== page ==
The headlines are frightening – Ebola virus, one of the most deadly viruses known, has broken out in several African countries. Medical authorities are concerned that it could spread beyond that region, carried by travellers all over the world. Laboratories in North America and Europe are on alert for patients showing suspicious symptoms. This, in turn, means that samples and specimens must be transported for testing and verification. How can the medical community deal with transportation of such high-risk materials?
Shipping biological substances training »
Ebola virus is considered a “hemorrhagic fever,” which affects the blood system. Its virulence is astonishing, with a fatality rate of between 50 and 90 percent. Combine this with the ability to be transmitted through casual contact, and the lack of specific vaccines or treatment, and it’s understandable why Ebola is such a feared disease. Therefore, it is all the more essential that transporters make sure that they comply with all legal and safety requirements.
Ebola virus is one of the few pathogens that is always classed as a Category A infectious substance, even in its uncultured form. The shipping description will be:
- Identification number – UN2814
- Shipping name – Infectious substance, affecting humans
- Class – 6.2 (Infectious substances)
- Packing group – Class 6.2 is not assigned packing groups
Procedures for shipping samples suspected of containing the virus will depend upon the regulations involved – the Hazardous Materials Regulations (HMR) for Continue Reading…
Transport Canada has posted a bulletin for shipping infectious substances (RDIMS#8210418).
In the overview, Transport Canada reviews what an infectious substance is: anything that is known or reasonably believed to cause disease in humans or animals. This substance can be in blood, body fluids, body parts, organs, tissue or cultures. The responsibility of the consignor is to: train, classify, package, mark/label, document, placard and have an ERAP in place, if necessary. In addition to the definition found in section 1.4 of TDG (Transportation of Dangerous Goods Regulations), the Public Health Agency of Canada (PHAC) has regulations that apply to lab safety and the import of human pathogens into Canada. Please keep in mind that provincial governments may have additional regulations in place.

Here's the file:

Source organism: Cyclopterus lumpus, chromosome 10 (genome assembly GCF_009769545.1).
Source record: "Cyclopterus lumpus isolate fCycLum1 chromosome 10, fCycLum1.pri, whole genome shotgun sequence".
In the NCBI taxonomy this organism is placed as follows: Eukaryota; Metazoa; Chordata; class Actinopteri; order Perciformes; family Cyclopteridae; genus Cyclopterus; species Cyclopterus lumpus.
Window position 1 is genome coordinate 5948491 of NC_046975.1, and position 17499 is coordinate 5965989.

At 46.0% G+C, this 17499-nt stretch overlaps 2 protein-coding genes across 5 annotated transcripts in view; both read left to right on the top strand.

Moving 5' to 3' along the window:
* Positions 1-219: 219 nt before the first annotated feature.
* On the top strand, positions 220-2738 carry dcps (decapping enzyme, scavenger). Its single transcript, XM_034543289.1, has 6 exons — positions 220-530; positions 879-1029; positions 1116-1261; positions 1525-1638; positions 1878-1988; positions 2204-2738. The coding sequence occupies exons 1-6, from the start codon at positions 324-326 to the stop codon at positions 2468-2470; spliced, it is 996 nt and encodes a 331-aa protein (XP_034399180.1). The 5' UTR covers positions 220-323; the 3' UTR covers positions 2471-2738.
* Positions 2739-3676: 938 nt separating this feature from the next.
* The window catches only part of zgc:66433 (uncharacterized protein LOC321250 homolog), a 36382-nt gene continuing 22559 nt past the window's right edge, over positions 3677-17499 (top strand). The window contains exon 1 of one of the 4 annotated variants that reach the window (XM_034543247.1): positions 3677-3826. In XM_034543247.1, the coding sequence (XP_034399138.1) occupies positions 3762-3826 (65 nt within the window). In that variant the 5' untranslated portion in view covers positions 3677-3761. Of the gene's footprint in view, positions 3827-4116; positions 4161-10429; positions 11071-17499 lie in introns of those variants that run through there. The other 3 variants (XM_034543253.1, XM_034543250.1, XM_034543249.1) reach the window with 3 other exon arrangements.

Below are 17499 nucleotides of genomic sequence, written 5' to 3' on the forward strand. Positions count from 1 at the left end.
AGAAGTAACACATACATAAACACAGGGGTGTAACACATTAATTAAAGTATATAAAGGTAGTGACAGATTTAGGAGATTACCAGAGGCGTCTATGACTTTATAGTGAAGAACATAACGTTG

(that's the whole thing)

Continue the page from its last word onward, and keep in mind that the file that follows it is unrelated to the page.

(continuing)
Classification of infectious substances is generally done by a medical professional. If you know that what you want to ship is an infectious substance, then it is class 6.2. In TDG, under Appendix 3 in Part 2 is a listing of regulated infectious substances. This list is not exhaustive. If what you want to ship is not on the list, but exhibits the characteristics of an infectious substance, then it is class 6.2.
The authorized shipping names in TDG are:
- Category A
- UN2814 Infectious substance, affecting humans,
- UN2900 Infectious substance, affecting animals
- Category B
- UN3373 Biological substance, Category B
UN3291 Clinical waste, unspecified, n.o.s., (Bio)Medical waste, n.o.s., or Regulated medical waste, n.o.s. are Continue Reading…